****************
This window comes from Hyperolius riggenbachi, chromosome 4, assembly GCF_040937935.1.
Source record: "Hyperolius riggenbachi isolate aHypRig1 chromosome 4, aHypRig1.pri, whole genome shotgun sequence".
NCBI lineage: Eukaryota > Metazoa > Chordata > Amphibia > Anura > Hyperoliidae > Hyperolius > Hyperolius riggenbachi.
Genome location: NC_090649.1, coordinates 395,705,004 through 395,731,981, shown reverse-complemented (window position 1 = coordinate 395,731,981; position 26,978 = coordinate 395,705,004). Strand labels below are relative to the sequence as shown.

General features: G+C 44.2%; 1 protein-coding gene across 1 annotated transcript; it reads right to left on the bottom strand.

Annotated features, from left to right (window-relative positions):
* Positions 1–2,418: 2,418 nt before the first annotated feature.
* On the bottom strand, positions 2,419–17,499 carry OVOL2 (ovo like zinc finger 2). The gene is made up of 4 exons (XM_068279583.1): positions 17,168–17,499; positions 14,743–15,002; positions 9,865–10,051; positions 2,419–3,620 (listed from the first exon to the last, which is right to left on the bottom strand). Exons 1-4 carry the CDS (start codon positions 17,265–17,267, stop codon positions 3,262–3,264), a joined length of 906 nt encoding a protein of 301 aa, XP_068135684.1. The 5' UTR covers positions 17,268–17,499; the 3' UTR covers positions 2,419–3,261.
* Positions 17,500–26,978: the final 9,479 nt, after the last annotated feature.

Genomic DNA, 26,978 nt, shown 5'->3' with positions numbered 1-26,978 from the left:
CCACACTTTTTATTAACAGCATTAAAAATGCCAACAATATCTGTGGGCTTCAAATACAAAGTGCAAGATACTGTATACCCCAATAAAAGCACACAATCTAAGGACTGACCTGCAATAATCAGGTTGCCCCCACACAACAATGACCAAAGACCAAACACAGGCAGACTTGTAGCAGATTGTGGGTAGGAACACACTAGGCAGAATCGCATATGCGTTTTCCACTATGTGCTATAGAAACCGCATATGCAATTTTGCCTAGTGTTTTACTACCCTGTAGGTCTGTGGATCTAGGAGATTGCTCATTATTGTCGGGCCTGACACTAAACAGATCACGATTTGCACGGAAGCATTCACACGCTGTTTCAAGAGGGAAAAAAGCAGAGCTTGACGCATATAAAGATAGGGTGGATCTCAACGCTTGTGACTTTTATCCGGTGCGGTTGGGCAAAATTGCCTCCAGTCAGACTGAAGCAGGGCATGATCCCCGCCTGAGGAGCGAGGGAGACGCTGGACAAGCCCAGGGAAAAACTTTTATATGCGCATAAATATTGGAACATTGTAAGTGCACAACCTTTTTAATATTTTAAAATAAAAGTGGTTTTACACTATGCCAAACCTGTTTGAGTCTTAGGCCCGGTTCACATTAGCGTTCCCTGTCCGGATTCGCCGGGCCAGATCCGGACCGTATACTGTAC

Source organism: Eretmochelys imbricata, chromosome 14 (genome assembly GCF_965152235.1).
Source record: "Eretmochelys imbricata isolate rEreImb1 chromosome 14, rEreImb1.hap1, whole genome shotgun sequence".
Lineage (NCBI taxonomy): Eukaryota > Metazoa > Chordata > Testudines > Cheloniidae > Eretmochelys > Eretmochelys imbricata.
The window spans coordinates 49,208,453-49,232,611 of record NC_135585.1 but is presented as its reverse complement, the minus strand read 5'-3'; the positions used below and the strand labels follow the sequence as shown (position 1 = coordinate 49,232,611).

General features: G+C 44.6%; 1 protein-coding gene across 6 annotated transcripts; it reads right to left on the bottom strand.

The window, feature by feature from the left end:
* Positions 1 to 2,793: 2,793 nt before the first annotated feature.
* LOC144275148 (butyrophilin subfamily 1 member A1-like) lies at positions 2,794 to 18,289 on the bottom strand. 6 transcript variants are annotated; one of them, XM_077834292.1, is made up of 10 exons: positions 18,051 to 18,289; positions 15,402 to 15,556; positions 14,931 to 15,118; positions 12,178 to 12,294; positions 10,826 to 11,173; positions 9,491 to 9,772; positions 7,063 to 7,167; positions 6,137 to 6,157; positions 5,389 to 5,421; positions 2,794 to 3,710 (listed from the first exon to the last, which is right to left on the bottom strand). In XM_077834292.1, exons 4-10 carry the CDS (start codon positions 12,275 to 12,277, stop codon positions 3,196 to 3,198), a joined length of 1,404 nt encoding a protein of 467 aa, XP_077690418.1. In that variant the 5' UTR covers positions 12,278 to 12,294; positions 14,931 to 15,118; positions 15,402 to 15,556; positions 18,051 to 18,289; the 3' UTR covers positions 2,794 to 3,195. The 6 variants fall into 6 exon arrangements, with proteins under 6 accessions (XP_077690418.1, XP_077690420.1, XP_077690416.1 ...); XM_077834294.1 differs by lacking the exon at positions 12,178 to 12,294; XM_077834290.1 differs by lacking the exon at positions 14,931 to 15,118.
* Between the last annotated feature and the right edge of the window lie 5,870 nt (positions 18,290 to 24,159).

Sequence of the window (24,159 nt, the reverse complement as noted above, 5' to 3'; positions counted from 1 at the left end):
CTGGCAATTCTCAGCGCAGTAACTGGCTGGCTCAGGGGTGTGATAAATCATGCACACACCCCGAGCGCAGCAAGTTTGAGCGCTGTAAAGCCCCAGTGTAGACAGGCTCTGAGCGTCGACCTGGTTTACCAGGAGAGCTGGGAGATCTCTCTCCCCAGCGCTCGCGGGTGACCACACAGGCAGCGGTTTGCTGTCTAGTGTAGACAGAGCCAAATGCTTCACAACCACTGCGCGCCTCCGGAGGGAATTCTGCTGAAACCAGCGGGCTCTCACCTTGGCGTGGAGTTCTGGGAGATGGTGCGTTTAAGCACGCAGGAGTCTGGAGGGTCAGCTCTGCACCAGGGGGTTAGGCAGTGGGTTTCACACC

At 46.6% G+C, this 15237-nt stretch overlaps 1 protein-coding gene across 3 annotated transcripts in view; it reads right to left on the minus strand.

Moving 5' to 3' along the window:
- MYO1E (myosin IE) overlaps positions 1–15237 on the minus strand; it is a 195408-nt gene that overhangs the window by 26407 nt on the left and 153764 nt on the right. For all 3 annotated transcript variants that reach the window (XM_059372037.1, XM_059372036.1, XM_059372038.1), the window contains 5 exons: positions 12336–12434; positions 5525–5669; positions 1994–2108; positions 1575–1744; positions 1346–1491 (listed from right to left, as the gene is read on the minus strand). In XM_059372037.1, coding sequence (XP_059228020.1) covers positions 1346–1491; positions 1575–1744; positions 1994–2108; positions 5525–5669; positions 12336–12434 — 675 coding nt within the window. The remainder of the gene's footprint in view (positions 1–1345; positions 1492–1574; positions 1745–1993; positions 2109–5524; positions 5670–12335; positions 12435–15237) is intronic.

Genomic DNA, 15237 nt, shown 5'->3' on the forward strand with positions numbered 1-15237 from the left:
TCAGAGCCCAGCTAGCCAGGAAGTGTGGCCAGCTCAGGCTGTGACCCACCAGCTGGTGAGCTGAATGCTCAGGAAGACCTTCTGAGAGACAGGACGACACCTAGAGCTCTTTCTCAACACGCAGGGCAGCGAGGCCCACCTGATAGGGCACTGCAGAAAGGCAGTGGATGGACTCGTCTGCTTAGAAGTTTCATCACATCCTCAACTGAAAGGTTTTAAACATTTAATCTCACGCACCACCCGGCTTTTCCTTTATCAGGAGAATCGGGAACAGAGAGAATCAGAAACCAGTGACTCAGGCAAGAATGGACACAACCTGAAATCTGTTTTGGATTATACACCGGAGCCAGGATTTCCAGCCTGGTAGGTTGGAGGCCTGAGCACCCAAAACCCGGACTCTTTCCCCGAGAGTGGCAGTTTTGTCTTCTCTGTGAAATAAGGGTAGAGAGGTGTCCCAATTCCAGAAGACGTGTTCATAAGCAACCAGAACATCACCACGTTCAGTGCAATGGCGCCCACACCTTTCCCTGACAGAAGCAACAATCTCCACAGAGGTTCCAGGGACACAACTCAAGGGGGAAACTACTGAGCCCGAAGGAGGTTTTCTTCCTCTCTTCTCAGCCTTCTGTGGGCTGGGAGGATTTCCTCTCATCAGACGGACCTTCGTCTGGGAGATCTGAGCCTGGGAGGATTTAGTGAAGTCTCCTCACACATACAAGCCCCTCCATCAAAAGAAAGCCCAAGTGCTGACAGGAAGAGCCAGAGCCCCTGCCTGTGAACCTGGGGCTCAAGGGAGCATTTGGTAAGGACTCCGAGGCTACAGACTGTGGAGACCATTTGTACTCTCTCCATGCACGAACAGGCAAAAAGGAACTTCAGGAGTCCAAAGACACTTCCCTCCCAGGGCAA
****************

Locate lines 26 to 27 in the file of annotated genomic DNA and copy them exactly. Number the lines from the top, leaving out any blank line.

Genomic DNA, 15237 nt, shown 5'->3' on the forward strand with positions numbered 1-15237 from the left:
TCAGAGCCCAGCTAGCCAGGAAGTGTGGCCAGCTCAGGCTGTGACCCACCAGCTGGTGAGCTGAATGCTCAGGAAGACCTTCTGAGAGACAGGACGACACCTAGAGCTCTTTCTCAACACGCAGGGCAGCGAGGCCCACCTGATAGGGCACTGCAGAAAGGCAGTGGATGGACTCGTCTGCTTAGAAGTTTCATCACATCCTCAACTGAAAGGTTTTAAACATTTAATCTCACGCACCACCCGGCTTTTCCTTTATCAGGAGAATCGGGAACAGAGAGAATCAGAAACCAGTGACTCAGGCAAGAATGGACACAACCTGAAATCTGTTTTGGATTATACACCGGAGCCAGGATTTCCAGCCTGGTAGGTTGGAGGCCTGAGCACCCAAAACCCGGACTCTTTCCCCGAGAGTGGCAGTTTTGTCTTCTCTGTGAAATAAGGGTAGAGAGGTGTCCCAATTCCAGAAGACGTGTTCATAAGCAACCAGAACATCACCACGTTCAGTGCAATGGCGCCCACACCTTTCCCTGACAGAAGCAACAATCTCCACAGAGGTTCCAGGGACACAACTCAAGGGGGAAACTACTGAGCCCGAAGGAGGTTTTCTTCCTCTCTTCTCAGCCTTCTGTGGGCTGGGAGGATTTCCTCTCATCAGACGGACCTTCGTCTGGGAGATCTGAGCCTGGGAGGATTTAGTGAAGTCTCCTCACACATACAAGCCCCTCCATCAAAAGAAAGCCCAAGTGCTGACAGGAAGAGCCAGAGCCCCTGCCTGTGAACCTGGGGCTCAAGGGAGCATTTGGTAAGGACTCCGAGGCTACAGACTGTGGAGACCATTTGTACTCTCTCCATGCACGAACAGGCAAAAAGGAACTTCAGGAGTCCAAAGACACTTCCCTCCCAGGGCAA